“Okay, mom. Yes, mom, I got the groceries. Yes, mom, I took Samhain home. Yes, mom, I love you too. Bye.” I hung up and tossed my phone onto the seat next to me, pretending that I hadn’t just broken at least three of my dad’s rules for driving his van in lieu of having a car of my own. Don’t use your phone at all while the vehicle is in motion. Don’t be talking to anybody who distracts you from concentrating on the road in front of you. And, no matter the circumstances, do not let that seizure-wreck of a monster Samhain into the vehicle.
It hadn’t been Samhain’s fault that her parents had been late from whatever consultation meeting they’d had to go to- Samhain had a lot of little medical complications going on at any given moment, although they weren’t enough to prevent her from coming to school with the rest of us from our little secluded pocket of the world. It was nice to know that I was trusted by at least one of my friend’s parents to take their precious child home, especially since my own parents didn’t trust me very much after the High Speed Car Chase incident of a few months ago.
“But that doesn’t matter that much anyways,” I muttered to myself, touching the car radio dial and seeing what drivel they were blasting over the airwaves this time. Every once in a while, whatever clueless person was running one of the only three radio stations available here actually wisened up and had a whole day in which they played something of substance, but the other ninety-nine percent of the time was just the same chord and dance beat repeated a few more hundred times. “You’d think that Dad would be a little more present in my life for how many rules he has for every single little thing.”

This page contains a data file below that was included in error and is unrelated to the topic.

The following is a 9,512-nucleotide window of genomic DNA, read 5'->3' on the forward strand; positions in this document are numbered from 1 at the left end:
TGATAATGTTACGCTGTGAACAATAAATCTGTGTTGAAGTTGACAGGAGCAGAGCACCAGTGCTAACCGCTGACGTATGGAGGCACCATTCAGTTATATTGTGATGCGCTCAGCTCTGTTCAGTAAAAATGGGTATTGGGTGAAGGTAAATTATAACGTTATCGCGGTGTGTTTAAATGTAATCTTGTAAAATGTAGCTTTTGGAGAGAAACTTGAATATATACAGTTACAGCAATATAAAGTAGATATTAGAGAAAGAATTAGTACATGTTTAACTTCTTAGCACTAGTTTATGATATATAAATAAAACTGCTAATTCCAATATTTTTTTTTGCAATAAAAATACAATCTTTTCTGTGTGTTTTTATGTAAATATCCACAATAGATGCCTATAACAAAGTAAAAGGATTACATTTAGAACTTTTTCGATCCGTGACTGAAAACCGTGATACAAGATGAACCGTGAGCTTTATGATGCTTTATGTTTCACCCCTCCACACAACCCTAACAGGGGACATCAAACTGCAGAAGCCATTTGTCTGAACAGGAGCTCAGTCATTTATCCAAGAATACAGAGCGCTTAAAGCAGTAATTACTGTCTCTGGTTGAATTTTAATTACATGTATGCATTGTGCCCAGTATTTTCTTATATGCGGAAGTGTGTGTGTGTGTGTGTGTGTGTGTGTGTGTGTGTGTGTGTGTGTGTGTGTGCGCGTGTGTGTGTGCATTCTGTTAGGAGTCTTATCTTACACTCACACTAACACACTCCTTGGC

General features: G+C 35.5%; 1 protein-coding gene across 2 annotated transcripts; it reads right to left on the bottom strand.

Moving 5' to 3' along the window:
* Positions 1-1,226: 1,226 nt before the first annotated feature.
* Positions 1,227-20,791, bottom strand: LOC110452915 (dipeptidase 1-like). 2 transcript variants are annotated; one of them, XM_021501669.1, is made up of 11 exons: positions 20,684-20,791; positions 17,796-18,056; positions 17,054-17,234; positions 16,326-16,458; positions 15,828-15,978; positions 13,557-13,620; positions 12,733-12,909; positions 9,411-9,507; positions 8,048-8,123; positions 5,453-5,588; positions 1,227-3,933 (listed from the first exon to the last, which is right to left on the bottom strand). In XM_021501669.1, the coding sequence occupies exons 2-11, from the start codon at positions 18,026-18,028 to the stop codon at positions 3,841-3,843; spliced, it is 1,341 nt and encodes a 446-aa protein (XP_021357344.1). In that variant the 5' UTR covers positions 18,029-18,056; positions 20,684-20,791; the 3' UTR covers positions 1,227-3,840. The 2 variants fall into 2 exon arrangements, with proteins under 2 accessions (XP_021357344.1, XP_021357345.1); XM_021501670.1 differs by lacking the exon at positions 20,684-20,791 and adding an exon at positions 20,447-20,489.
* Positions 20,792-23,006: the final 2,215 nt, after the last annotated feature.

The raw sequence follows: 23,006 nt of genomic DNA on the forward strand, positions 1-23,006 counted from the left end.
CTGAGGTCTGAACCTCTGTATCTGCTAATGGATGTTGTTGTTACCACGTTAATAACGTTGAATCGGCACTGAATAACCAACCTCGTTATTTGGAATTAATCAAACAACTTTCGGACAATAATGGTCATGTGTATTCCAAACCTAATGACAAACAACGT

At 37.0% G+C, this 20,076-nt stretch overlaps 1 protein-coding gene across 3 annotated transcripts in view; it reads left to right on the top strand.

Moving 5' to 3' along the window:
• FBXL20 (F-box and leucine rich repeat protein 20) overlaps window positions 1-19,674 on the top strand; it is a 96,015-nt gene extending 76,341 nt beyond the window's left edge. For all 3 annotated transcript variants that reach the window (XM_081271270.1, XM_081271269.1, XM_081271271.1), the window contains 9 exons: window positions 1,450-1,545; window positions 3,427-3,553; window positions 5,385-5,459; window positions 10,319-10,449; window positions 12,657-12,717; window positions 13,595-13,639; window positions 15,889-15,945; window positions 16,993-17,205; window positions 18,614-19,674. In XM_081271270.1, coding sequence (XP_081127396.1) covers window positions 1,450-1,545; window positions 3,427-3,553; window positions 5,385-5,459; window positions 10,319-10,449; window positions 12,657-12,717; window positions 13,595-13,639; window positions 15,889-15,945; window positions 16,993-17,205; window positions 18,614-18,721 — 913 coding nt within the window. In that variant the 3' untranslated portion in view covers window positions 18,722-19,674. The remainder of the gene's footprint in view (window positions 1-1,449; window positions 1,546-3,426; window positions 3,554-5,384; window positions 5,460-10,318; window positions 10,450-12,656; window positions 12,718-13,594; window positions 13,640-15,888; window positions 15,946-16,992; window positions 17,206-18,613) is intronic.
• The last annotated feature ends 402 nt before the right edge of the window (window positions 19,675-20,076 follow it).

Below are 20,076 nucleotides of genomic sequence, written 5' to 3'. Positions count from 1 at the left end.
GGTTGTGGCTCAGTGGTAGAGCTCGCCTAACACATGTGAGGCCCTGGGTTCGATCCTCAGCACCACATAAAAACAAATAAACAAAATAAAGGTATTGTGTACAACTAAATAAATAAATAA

At this time of day, the sun was just starting to dip into the right place in the sky where it’d roast the eyes of every single motorist on the roads, but Samhain had lent one of her old pairs of sunglasses to me yesterday, asking only for them back when they didn’t fit me anymore and no money back. And, of course, there were a ton of people on the roads, either going home from school or work or heading to the late shift.
On the way home, the commercial district slowly bled into the residential one with a few spots of gas stations, Starbucks, and tangles of street lights. Suburban Wychester was never that crowded with building complexes, anyways. My parents grew up here and thought that it was the perfect place to raise a single child, so here I was, stuck in a place where things from buildings to prejudices rarely changed.